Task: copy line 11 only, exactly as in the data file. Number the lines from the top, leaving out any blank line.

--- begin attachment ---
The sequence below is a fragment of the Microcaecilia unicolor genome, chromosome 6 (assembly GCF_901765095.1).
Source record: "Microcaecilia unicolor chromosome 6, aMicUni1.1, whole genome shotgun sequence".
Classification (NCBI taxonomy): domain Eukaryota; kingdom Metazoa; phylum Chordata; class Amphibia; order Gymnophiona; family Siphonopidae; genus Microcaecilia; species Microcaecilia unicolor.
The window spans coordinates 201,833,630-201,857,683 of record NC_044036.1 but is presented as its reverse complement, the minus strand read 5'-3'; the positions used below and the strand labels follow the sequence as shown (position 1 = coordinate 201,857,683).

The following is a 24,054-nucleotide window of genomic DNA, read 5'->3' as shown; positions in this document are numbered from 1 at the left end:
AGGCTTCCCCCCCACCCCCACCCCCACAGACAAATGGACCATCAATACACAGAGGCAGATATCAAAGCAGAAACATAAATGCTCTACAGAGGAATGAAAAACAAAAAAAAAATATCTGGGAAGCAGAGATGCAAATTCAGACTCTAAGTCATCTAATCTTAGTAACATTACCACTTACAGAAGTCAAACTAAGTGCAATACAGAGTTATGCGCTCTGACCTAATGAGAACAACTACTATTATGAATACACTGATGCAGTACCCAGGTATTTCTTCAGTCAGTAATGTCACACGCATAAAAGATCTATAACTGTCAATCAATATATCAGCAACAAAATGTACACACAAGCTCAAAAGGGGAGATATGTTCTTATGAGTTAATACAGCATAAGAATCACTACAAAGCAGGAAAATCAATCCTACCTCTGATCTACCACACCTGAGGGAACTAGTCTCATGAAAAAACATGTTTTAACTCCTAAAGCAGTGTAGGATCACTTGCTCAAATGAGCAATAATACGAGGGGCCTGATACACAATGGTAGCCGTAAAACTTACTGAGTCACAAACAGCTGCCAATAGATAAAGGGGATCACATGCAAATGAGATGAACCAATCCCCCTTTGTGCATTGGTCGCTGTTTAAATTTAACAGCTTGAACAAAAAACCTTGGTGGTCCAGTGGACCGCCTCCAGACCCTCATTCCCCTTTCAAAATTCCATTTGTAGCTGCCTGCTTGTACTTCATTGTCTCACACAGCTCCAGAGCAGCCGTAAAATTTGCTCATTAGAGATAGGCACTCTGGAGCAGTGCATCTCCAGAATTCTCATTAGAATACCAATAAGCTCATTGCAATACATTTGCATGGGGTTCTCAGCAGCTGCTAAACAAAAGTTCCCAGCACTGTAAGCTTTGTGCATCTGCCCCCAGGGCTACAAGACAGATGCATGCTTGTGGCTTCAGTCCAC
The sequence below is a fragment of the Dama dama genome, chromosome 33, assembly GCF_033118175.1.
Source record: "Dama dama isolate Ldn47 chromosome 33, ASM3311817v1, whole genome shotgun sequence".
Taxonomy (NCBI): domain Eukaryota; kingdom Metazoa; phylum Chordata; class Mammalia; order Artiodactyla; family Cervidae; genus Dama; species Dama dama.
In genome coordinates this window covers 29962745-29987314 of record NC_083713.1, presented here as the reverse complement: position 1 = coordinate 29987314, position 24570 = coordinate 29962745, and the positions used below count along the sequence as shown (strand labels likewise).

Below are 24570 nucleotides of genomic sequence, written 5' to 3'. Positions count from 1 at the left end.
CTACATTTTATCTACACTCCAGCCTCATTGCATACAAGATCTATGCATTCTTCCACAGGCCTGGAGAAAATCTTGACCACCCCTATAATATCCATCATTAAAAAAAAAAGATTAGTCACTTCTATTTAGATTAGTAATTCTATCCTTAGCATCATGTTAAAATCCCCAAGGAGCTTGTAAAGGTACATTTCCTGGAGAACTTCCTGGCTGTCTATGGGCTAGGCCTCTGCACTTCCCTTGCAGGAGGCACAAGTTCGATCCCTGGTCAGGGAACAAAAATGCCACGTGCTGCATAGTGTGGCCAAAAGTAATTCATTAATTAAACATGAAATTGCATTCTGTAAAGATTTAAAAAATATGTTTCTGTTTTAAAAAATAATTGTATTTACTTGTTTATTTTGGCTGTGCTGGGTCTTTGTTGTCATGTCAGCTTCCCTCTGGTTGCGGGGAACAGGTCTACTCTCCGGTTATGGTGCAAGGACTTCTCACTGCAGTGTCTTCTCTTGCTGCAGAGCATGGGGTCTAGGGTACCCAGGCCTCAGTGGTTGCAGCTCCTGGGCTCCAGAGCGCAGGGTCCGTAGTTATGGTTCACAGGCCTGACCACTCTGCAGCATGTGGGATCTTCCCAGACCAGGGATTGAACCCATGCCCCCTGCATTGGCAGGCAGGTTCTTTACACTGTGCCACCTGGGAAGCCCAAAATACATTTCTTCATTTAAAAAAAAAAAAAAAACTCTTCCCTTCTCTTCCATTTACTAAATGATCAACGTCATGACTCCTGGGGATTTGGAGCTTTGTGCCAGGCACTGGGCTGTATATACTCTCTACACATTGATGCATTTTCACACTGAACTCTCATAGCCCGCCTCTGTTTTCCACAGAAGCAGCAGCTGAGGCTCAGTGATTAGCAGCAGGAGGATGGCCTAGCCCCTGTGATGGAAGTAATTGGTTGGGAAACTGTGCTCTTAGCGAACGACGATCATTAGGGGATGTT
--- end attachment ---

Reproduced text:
Below are 24570 nucleotides of genomic sequence, written 5' to 3'. Positions count from 1 at the left end.